HTC has brought back a feature of mobiles past to give it a new lease of life, building infrared technology into the HTC One. However, this functionality can now do far more than send a low-res image to another handset and is capable of communicating with your TV and home entertainment system, replacing what is no doubt several remote controls that reside down the side of your sofa.
The feature that makes use of IR is called HTC TV and utilises the HTC One’s impressive screen with aplomb, presenting the sort of interface that is now seen from online services such as the BBC iPlayer. Shows are represented as icons that can be tapped and a variety of menus are available with a simple swipe.
From the start, HTC TV allows you to set your location, presumably to deliver localised content which could be especially useful for news broadcasts. You can also choose from a variety of service providers such as Freeview and Virgin, with content then being tailored according to what is available from these sources.
Having done that, favourite channels can be selected from all that are available. While on paper this sounds like a good idea, if you have a broad package from a major TV provider you could end up sifting through a list of potentially hundreds of channels. Perhaps some kind of filter would have been more useful here?
Connecting to an actual TV is quite a simple process however and involves selecting your set’s manufacturer from a list before pointing the handset at the box and pressing a button. Having done that, a beautiful, minimalist control layout is presented on the handset’s display that is very reminiscent of early iPod designs.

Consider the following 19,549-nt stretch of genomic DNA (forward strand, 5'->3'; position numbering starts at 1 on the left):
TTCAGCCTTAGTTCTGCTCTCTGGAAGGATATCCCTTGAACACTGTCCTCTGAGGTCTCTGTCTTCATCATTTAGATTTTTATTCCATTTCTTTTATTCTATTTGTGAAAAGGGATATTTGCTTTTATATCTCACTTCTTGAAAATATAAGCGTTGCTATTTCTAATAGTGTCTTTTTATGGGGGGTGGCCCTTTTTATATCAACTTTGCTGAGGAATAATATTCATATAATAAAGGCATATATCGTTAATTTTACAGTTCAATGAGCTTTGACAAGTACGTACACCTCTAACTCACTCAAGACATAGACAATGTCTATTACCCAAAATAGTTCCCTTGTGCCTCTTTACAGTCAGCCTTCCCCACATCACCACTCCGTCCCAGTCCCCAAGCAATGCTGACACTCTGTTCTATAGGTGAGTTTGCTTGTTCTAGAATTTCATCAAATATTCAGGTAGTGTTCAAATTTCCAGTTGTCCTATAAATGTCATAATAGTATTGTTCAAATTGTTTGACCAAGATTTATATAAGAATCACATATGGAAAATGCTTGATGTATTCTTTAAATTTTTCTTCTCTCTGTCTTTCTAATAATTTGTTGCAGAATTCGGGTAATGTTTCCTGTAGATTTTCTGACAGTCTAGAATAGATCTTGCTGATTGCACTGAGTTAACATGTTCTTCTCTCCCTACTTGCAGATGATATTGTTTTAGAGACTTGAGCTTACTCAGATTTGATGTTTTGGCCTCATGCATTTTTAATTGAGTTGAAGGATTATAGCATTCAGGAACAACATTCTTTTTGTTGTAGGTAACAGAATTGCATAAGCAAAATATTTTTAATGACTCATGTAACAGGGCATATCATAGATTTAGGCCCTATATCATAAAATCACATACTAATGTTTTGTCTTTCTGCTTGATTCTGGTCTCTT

Volume, channel skip, mute controls and so on are all present, with a more extensive keypad housed in a separate screen accessed by tapping a key at the bottom of the interface.
Having set up your HTC TV, the app’s homepage presents you with a grid-like interface that is populated with your favourite shows currently showing on any channel, along with a few recommendations. This is a brilliant way of quickly finding out if there is anything you want to watch on right now and saves you from having to trawl through TV listings. Tapping on any icon will change your TV to that particular channel.
Just a swipe away are further grid menus which display upcoming shows based on your favourites, and a tap on any icon prompts the handset to list episode information.
All of this content can be filtered from a drop-down bar in the top left of the display, so if you just want to see which movies or sport programmes are on now it’s easier to bring them to the fore. Using this menu also allows you to bring up full listings for your favourite channels and there is an option to see video content that your friends have shared on social networks, a great feature that takes HTC TV’s capabilities beyond standard broadcasts.
HTC TV is a brilliant way of expanding the handset’s capabilities to work alongside existing devices. There are certainly other handsets that can communicate with external devices but some of these methods use technology such as NFC, and this is far from ubiquitous yet and means that many TVs and stereos will not be compatible.
Incorporating infrared into the HTC One is a masterstroke form the Taiwanese firm as it is the standard for remote controls and allows the device to integrate into a system that is already in place in many living rooms.
HTC has created a well designed and useable feature that goes beyond just that infrared function though, with a grid interface that is perfectly suited to a touchscreen device. There is room for expansion, with there being no direct support for on-demand services other than HTC Watch. However, we can see the inclusion of this sort of functionality having great appeal to people considering a HTC One and something which may catch on in the industry as a whole.